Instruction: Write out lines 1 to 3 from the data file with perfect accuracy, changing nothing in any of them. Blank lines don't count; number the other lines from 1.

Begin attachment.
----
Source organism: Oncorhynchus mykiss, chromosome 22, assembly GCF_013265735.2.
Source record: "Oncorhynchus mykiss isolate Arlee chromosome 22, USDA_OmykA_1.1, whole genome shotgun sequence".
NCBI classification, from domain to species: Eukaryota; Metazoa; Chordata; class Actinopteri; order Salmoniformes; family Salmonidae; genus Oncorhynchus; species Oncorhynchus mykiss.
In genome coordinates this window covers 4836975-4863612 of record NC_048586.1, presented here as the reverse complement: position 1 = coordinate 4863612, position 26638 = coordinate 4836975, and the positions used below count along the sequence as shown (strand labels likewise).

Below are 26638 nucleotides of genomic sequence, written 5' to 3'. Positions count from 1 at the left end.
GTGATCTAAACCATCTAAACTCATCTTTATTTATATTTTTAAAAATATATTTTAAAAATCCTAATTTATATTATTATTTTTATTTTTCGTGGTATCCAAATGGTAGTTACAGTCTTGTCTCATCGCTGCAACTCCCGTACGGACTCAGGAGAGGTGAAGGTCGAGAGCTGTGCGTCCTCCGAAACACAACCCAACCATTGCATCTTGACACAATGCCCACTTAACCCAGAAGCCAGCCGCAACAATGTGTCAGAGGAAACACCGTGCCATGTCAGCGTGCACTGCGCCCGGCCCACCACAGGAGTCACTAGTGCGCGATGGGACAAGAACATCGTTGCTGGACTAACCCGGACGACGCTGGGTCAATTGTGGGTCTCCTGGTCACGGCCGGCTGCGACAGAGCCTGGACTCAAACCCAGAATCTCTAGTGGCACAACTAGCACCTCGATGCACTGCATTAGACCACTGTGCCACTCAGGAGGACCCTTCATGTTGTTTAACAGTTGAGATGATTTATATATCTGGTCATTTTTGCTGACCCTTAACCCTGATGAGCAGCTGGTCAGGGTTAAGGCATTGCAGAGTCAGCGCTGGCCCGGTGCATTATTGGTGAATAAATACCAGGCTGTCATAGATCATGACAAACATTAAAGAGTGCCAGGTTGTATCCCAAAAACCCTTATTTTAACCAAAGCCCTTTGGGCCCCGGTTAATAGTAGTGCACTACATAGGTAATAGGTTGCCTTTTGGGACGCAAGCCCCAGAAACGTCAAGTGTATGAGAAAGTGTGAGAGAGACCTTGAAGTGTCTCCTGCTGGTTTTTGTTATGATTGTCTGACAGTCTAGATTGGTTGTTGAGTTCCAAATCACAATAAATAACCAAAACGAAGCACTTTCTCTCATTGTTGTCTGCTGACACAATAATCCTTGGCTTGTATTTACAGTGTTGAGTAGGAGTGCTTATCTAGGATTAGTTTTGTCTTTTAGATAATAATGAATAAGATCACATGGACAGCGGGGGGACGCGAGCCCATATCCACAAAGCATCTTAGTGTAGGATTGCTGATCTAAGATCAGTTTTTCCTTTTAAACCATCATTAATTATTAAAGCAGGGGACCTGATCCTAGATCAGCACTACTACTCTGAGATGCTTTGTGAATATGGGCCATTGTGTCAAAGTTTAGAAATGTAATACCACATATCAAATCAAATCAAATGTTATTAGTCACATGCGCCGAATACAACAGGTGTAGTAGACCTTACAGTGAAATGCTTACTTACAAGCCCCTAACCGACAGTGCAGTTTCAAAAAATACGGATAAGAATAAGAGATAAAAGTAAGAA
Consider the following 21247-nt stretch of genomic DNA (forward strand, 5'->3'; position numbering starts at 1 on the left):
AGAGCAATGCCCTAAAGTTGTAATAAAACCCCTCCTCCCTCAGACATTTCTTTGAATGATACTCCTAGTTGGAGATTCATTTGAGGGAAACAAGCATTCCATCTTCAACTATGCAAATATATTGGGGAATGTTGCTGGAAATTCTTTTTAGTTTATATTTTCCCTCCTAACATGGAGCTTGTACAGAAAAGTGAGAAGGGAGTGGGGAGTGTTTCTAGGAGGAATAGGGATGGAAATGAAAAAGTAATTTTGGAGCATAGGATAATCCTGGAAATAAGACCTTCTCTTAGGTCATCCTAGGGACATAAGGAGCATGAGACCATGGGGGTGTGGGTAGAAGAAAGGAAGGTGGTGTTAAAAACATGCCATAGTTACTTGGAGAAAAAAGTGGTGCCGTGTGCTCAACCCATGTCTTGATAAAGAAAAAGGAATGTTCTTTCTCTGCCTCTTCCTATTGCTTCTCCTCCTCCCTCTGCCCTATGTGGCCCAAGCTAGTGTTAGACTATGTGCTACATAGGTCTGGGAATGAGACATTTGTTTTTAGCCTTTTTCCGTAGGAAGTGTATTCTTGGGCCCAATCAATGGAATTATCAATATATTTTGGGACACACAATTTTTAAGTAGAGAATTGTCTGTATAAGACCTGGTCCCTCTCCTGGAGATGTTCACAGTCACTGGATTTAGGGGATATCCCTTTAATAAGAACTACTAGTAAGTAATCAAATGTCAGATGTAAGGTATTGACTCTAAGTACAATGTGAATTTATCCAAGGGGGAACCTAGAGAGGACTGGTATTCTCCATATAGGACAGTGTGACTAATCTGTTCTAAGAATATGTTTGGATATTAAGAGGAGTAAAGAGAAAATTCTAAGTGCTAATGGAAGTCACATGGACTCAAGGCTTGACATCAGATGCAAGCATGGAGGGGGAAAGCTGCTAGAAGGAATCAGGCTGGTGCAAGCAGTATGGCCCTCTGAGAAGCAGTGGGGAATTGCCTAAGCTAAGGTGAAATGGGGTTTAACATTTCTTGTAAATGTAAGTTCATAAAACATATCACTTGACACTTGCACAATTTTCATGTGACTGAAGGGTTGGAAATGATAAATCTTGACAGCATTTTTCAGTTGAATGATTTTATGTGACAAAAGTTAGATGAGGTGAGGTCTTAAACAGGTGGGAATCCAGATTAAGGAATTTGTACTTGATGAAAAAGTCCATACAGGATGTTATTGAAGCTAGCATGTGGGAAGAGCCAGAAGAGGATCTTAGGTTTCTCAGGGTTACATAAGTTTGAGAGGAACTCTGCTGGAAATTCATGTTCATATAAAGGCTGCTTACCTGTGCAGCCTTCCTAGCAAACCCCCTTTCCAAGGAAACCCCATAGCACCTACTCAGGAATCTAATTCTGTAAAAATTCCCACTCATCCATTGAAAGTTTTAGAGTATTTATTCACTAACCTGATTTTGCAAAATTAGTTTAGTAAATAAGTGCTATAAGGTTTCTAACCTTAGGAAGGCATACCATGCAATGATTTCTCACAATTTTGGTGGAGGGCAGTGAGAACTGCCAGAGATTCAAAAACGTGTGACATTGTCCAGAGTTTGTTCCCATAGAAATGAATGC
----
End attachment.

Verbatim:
Source organism: Oncorhynchus mykiss, chromosome 22, assembly GCF_013265735.2.
Source record: "Oncorhynchus mykiss isolate Arlee chromosome 22, USDA_OmykA_1.1, whole genome shotgun sequence".
NCBI classification, from domain to species: Eukaryota; Metazoa; Chordata; class Actinopteri; order Salmoniformes; family Salmonidae; genus Oncorhynchus; species Oncorhynchus mykiss.